My Little Bs Have the Big C

A Breast Cancer Blog For Young Women

A High Grade

1 Comment

Everyone who knows me knows that I’m an overachiever.  Anything less than an A in school was devastating.  I used to come home from school with a 98 on a test and my mom would say, “Where are the other two points?”  So, I always strive for 100%.

When it comes to cancer, however, a higher grade is not always better.  Cancer tumors are measured in many different ways.  One way is it’s stage; with breast cancer that means, how large is the tumor and where has it spread.  The grade, which is different than the stage, compares the tumor cell to the breast cell and tells us how aggressive the tumor is.  If the tumor is a Grade 1, than it is similar to a breast cancer cell, a low grade and well-differentiated.  It is also the slowest growing of the tumors.  Grade 2 is a faster growing tumor and is moderately-differentiated.  Grade 3 is one of the fastest growing tumors (I think there is a grade 4) and is poorly-differentiated.

grade

Ever the overachiever in everything I do, my cancer is no exception.  My tumor is a grade 3 which explains why it grew so damn quickly.  Less than I year before, two doctors felt my boobies and felt nothing.  Suddenly, in August, I had two sizable tumors in my right breast plus in two lymph nodes.  When I see an oncologist or doctor they always say, “It’s great because you are early stage but you are very high risk.”  It’s because of this grade that I am high risk and the reason behind all of the treatment I am receiving.  The answer to an aggressive cancer is aggressive treatment: mastectomy, chemotherapy, radiation and hormone therapy.*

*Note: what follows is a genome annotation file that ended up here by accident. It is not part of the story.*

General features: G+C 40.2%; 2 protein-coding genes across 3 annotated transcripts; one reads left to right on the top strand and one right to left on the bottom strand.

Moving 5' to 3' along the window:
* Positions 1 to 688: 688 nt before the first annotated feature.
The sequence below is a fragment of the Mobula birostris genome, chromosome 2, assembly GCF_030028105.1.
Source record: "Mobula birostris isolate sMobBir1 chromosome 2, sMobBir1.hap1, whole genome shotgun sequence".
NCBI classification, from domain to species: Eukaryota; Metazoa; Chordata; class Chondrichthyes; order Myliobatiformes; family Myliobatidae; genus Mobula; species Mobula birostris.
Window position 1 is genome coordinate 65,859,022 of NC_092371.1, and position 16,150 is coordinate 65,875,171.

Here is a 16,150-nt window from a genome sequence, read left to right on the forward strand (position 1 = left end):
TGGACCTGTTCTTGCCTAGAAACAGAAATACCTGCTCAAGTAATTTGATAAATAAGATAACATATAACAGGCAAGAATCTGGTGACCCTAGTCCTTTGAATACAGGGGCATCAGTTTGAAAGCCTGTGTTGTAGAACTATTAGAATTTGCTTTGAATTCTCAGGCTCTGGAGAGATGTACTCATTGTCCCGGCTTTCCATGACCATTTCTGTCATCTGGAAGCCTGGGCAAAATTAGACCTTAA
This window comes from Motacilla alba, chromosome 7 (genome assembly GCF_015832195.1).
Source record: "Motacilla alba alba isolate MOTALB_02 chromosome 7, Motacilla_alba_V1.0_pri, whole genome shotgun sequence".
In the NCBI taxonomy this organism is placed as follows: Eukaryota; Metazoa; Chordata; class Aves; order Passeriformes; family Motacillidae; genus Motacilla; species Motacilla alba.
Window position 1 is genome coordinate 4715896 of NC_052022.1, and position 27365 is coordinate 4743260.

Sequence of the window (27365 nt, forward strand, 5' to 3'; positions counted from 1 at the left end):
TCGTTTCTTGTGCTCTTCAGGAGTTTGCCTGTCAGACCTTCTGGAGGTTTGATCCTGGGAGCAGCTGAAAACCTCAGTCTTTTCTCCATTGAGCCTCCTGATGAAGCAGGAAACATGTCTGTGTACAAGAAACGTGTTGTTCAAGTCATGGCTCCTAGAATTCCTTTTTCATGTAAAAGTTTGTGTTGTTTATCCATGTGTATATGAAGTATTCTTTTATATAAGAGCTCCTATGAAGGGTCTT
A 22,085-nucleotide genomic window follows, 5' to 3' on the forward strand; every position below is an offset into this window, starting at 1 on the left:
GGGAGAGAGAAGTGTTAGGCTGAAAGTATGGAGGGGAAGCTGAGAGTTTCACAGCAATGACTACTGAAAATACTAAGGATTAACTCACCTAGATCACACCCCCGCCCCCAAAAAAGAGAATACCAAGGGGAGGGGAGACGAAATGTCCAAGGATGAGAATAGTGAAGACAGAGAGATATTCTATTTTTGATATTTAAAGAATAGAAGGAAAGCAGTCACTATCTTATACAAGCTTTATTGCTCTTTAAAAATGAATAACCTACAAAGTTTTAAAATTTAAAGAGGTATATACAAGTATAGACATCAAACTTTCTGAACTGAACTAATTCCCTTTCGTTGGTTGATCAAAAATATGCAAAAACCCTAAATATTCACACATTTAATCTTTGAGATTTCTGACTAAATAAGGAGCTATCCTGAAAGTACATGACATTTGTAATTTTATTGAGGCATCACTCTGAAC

When you get a cancer diagnosis (and I hope you never do), it’s not enough to know just the stage.  It’s important to know and understand your grade.  If you are as unlucky as I am to get a breast cancer diagnosis, I hope you get a low grade, just this once.

High Grade Tumor Image from jhu.org

High Grade Tumor
Image from jhu.org

Low Grade Tumor Image from jhu.org

Low Grade Tumor
Image from jhu.org

Watch a video here that explains what each grade means when talking about breast cancer.

*This was the treatment recommended for me by my oncologist.  Not every tumor and cancer will need to be treated this way.  Discuss with your oncologist the best treatment for your type of cancer.

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One thought on “A High Grade

  1. Thanks for sharing this information. You are spot on when you say we must understand everything about our tumor and also why we get the treatments we get. Like you, my cell grade was a 3. The younger we are the higher the grade (in many, many cases). Although my nodes were clear, I still got chemo. Why? The grade and the pathology report stated: lymphvascular invasion. This mean my tumor did not need my nodes to travel. It built its own path. Damn Pitufo!! (I named my tumor.)

    Yes, there is a grade 4. Ugh.

    I had a lumpectomy but I am considering doing a mastectomy in the near future. Not because it makes a difference with my cancer. It does not. But because it helps me prevent new breast cancers. We shall see…

    Hugs

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